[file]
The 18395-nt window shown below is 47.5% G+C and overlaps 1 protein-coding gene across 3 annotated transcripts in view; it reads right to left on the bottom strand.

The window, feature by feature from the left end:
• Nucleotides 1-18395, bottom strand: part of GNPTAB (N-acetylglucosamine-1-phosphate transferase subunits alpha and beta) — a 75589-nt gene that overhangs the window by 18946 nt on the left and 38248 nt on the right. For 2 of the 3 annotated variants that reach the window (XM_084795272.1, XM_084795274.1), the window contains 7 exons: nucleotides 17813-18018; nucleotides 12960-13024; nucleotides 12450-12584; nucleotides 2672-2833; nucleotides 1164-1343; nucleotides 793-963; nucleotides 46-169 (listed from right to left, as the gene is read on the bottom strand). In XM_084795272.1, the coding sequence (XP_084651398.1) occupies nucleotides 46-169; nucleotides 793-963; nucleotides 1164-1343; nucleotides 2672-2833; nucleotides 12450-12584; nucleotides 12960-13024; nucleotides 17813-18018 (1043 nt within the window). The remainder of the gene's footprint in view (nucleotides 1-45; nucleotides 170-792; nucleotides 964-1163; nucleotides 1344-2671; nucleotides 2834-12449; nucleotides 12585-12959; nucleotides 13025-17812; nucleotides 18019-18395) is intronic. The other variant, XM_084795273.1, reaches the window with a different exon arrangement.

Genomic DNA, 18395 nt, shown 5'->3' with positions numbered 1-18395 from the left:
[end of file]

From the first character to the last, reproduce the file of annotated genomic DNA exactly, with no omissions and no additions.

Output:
The 18395-nt window shown below is 47.5% G+C and overlaps 1 protein-coding gene across 3 annotated transcripts in view; it reads right to left on the bottom strand.

The window, feature by feature from the left end:
• Nucleotides 1-18395, bottom strand: part of GNPTAB (N-acetylglucosamine-1-phosphate transferase subunits alpha and beta) — a 75589-nt gene that overhangs the window by 18946 nt on the left and 38248 nt on the right. For 2 of the 3 annotated variants that reach the window (XM_084795272.1, XM_084795274.1), the window contains 7 exons: nucleotides 17813-18018; nucleotides 12960-13024; nucleotides 12450-12584; nucleotides 2672-2833; nucleotides 1164-1343; nucleotides 793-963; nucleotides 46-169 (listed from right to left, as the gene is read on the bottom strand). In XM_084795272.1, the coding sequence (XP_084651398.1) occupies nucleotides 46-169; nucleotides 793-963; nucleotides 1164-1343; nucleotides 2672-2833; nucleotides 12450-12584; nucleotides 12960-13024; nucleotides 17813-18018 (1043 nt within the window). The remainder of the gene's footprint in view (nucleotides 1-45; nucleotides 170-792; nucleotides 964-1163; nucleotides 1344-2671; nucleotides 2834-12449; nucleotides 12585-12959; nucleotides 13025-17812; nucleotides 18019-18395) is intronic. The other variant, XM_084795273.1, reaches the window with a different exon arrangement.

Genomic DNA, 18395 nt, shown 5'->3' with positions numbered 1-18395 from the left: